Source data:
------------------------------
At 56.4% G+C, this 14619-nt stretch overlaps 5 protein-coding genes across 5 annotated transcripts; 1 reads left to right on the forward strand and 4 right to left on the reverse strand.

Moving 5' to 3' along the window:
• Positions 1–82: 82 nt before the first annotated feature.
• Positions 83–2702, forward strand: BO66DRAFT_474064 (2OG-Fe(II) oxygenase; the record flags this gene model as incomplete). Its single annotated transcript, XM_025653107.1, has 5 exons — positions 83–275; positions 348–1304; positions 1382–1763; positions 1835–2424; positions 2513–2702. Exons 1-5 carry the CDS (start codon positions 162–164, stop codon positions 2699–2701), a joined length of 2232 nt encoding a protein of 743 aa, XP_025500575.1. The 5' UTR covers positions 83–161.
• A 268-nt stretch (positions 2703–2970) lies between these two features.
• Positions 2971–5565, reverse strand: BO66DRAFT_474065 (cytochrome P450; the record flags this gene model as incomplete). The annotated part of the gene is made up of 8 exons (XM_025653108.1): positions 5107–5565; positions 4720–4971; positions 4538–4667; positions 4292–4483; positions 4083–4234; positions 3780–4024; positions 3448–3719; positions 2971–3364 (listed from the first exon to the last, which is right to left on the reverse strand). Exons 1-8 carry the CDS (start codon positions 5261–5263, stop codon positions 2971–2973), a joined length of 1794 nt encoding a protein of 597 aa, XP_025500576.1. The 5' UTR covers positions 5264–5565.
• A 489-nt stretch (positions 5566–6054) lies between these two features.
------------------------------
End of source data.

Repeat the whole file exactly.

At 56.4% G+C, this 14619-nt stretch overlaps 5 protein-coding genes across 5 annotated transcripts; 1 reads left to right on the forward strand and 4 right to left on the reverse strand.

Moving 5' to 3' along the window:
• Positions 1–82: 82 nt before the first annotated feature.
• Positions 83–2702, forward strand: BO66DRAFT_474064 (2OG-Fe(II) oxygenase; the record flags this gene model as incomplete). Its single annotated transcript, XM_025653107.1, has 5 exons — positions 83–275; positions 348–1304; positions 1382–1763; positions 1835–2424; positions 2513–2702. Exons 1-5 carry the CDS (start codon positions 162–164, stop codon positions 2699–2701), a joined length of 2232 nt encoding a protein of 743 aa, XP_025500575.1. The 5' UTR covers positions 83–161.
• A 268-nt stretch (positions 2703–2970) lies between these two features.
• Positions 2971–5565, reverse strand: BO66DRAFT_474065 (cytochrome P450; the record flags this gene model as incomplete). The annotated part of the gene is made up of 8 exons (XM_025653108.1): positions 5107–5565; positions 4720–4971; positions 4538–4667; positions 4292–4483; positions 4083–4234; positions 3780–4024; positions 3448–3719; positions 2971–3364 (listed from the first exon to the last, which is right to left on the reverse strand). Exons 1-8 carry the CDS (start codon positions 5261–5263, stop codon positions 2971–2973), a joined length of 1794 nt encoding a protein of 597 aa, XP_025500576.1. The 5' UTR covers positions 5264–5565.
• A 489-nt stretch (positions 5566–6054) lies between these two features.